In this extract, Mayo describes her consideration of skin as being innately fragmented. She continues to describe the ways in which she has articulated these ideas in ceramic, in particular, the relationship between two and three dimensions and how illusion of depth rendered onto a figurative form impacts upon our experience of flesh and skin. I think the notion of fragmentation is a concern for me as a practitioner in two different ways. Firstly, my consideration of skin is not as a wholly encompassing, impermeable layer of the body but rather a membrane through which we emit and are exposed to the environment and absorb. Its fragmented in the sense that the surface of our body is a relationship between the inside and the outside rather than one whole separated thing against another, its more of a dialectic between those two things. And I think that is a significant part of fragmentation, this negotiation between whole and part, its not often black and white but a dialogue, a relationship between those two things. The second element is perception, the means by which we perceive certain qualities. My interest lies in the expression of flesh and skin, in order to evoke the very particular qualities of flesh, I need to exaggerate them, amplify them on the body in such a way that the succession of stages by which we might ordinarily experience the body flushing, the body stretching, shivering is frozen, so its focussing on that particular sensation and no other. So there is a fragmentation in the process by which we experience these works
In Conversation Between Dawn Youll, Lowri Davies and Natasha Mayo about the Exhibition 'Placement' 2011

In Conversation Between Dawn Youll, Lowri Davies and Natasha Mayo about the Exhibition 'Placement' 2011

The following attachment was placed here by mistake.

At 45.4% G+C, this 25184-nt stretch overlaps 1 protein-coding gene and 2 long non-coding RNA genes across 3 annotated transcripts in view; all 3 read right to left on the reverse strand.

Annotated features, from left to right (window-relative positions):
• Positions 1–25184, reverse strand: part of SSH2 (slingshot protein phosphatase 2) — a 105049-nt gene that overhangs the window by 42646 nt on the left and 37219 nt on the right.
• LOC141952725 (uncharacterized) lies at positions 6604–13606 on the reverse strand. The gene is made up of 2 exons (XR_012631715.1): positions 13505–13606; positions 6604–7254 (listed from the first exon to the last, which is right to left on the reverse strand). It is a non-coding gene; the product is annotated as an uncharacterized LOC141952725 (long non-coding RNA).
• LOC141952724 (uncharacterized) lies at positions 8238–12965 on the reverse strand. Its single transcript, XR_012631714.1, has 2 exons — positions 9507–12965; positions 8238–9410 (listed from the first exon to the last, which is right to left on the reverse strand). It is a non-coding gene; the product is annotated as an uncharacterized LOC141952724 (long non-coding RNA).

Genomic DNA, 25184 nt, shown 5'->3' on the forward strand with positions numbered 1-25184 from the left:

PLACEMENT at Oriel Davies Gallery - Fife Contemporary Arts, Scotland 2011 Stephen Bird, Claire Curneen, Lowri Davies, Ken Eastman, Nick Evans, Laura Ford, Anne Gibbs, David Shrigely, Cecile Johnson Soliz, Conor Wilson & Dawn Youll. Featuring contemporary ceramic objects by artists with connections to Wales and Scotland, this original and compelling exhibition explores the narrative possibilities of ceramics through material, form, history, image and context. From the outset this ambitious collaborative project, devised by Oriel Davies Gallery and Fife Contemporary Art & Craft (FCA&C), focused on producing a combined visual art and craft project. Links between Scotland and Wales were a useful departure point and the strength and diversity of ceramic practice suggested the way forward. An innovative ceramic artist based in each country was invited to bring their expertise and passion to the project. Having never met each other previously, ceramicists, Lowri Davies, (Wales) and Dawn Youll, (Scotland), responded enthusiastically to the invitation and embarked on co-curating the exhibition. The notion of place and placement conceived collectively by Davies and Youll, highlights important associations in the field of ceramics concerning location, geography, ritual, commemoration and the souvenir. Each artist-curator was drawn immediately to the work of Laura Ford who uses the ceramic ornament as a means to connect with audiences. This language exploring common themes in Ford’s sculptural practice led Davies and Youll to push borders between artistic practices and to research artists who use and reference clay in a multitude of ways. Works range from Nick Evans’ extraordinary, potent and sculptural totems, marking the idea of ritual and fundamental roots of human existence to the earthy, uprooted terracotta trees by Claire Curneen, hung in stasis and precariously offering the potential for growth through golden roots and branches. Tracing the journey of life is played out and presented through many works, objects which offer stories and connections about our past and present, our environment or even the constructed landscape, assembled and formed in the mind. This exhibition offers an exciting and alternative perspective to ceramics, inviting both artists and audiences to reconsider and reposition their understanding, engagement and relationship with ceramics. A full colour publication accompanies this exhibition and includes an interview between Dr Natasha Mayo, artist and lecturer, Cardiff School of Art& Design and the co-curators. Further information and press images: contact Alex Boyd Jones , Curator on 01686 625041, or email: